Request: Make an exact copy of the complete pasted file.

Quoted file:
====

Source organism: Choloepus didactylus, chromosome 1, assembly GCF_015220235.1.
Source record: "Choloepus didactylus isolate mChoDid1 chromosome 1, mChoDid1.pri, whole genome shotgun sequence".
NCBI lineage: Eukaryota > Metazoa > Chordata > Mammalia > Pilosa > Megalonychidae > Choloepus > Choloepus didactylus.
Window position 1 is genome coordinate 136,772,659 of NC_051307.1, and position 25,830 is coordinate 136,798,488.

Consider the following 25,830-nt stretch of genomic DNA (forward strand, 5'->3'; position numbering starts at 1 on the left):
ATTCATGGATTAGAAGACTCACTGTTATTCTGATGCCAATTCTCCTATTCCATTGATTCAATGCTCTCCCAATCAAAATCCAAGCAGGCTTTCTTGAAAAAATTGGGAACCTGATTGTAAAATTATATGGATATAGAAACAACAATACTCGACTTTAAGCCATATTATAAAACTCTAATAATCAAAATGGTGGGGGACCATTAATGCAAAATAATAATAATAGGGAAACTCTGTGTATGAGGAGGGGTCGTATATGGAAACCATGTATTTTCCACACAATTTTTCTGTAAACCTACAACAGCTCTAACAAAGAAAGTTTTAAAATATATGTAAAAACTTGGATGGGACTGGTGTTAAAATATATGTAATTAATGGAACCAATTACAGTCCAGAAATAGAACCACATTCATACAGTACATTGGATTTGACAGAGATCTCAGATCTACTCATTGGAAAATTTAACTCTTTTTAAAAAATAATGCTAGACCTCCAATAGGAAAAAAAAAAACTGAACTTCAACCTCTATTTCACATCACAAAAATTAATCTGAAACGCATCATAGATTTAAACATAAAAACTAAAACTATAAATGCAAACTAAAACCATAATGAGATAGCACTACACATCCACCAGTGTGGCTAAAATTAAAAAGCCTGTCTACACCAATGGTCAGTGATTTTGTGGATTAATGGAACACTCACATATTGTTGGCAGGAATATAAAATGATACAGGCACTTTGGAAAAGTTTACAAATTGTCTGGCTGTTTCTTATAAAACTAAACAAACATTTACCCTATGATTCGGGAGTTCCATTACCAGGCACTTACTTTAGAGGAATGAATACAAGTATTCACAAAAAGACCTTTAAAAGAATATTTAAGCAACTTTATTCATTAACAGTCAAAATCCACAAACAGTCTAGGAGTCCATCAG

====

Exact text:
Source organism: Choloepus didactylus, chromosome 1, assembly GCF_015220235.1.
Source record: "Choloepus didactylus isolate mChoDid1 chromosome 1, mChoDid1.pri, whole genome shotgun sequence".
NCBI lineage: Eukaryota > Metazoa > Chordata > Mammalia > Pilosa > Megalonychidae > Choloepus > Choloepus didactylus.
Window position 1 is genome coordinate 136,772,659 of NC_051307.1, and position 25,830 is coordinate 136,798,488.

Consider the following 25,830-nt stretch of genomic DNA (forward strand, 5'->3'; position numbering starts at 1 on the left):
ATTCATGGATTAGAAGACTCACTGTTATTCTGATGCCAATTCTCCTATTCCATTGATTCAATGCTCTCCCAATCAAAATCCAAGCAGGCTTTCTTGAAAAAATTGGGAACCTGATTGTAAAATTATATGGATATAGAAACAACAATACTCGACTTTAAGCCATATTATAAAACTCTAATAATCAAAATGGTGGGGGACCATTAATGCAAAATAATAATAATAGGGAAACTCTGTGTATGAGGAGGGGTCGTATATGGAAACCATGTATTTTCCACACAATTTTTCTGTAAACCTACAACAGCTCTAACAAAGAAAGTTTTAAAATATATGTAAAAACTTGGATGGGACTGGTGTTAAAATATATGTAATTAATGGAACCAATTACAGTCCAGAAATAGAACCACATTCATACAGTACATTGGATTTGACAGAGATCTCAGATCTACTCATTGGAAAATTTAACTCTTTTTAAAAAATAATGCTAGACCTCCAATAGGAAAAAAAAAAACTGAACTTCAACCTCTATTTCACATCACAAAAATTAATCTGAAACGCATCATAGATTTAAACATAAAAACTAAAACTATAAATGCAAACTAAAACCATAATGAGATAGCACTACACATCCACCAGTGTGGCTAAAATTAAAAAGCCTGTCTACACCAATGGTCAGTGATTTTGTGGATTAATGGAACACTCACATATTGTTGGCAGGAATATAAAATGATACAGGCACTTTGGAAAAGTTTACAAATTGTCTGGCTGTTTCTTATAAAACTAAACAAACATTTACCCTATGATTCGGGAGTTCCATTACCAGGCACTTACTTTAGAGGAATGAATACAAGTATTCACAAAAAGACCTTTAAAAGAATATTTAAGCAACTTTATTCATTAACAGTCAAAATCCACAAACAGTCTAGGAGTCCATCAG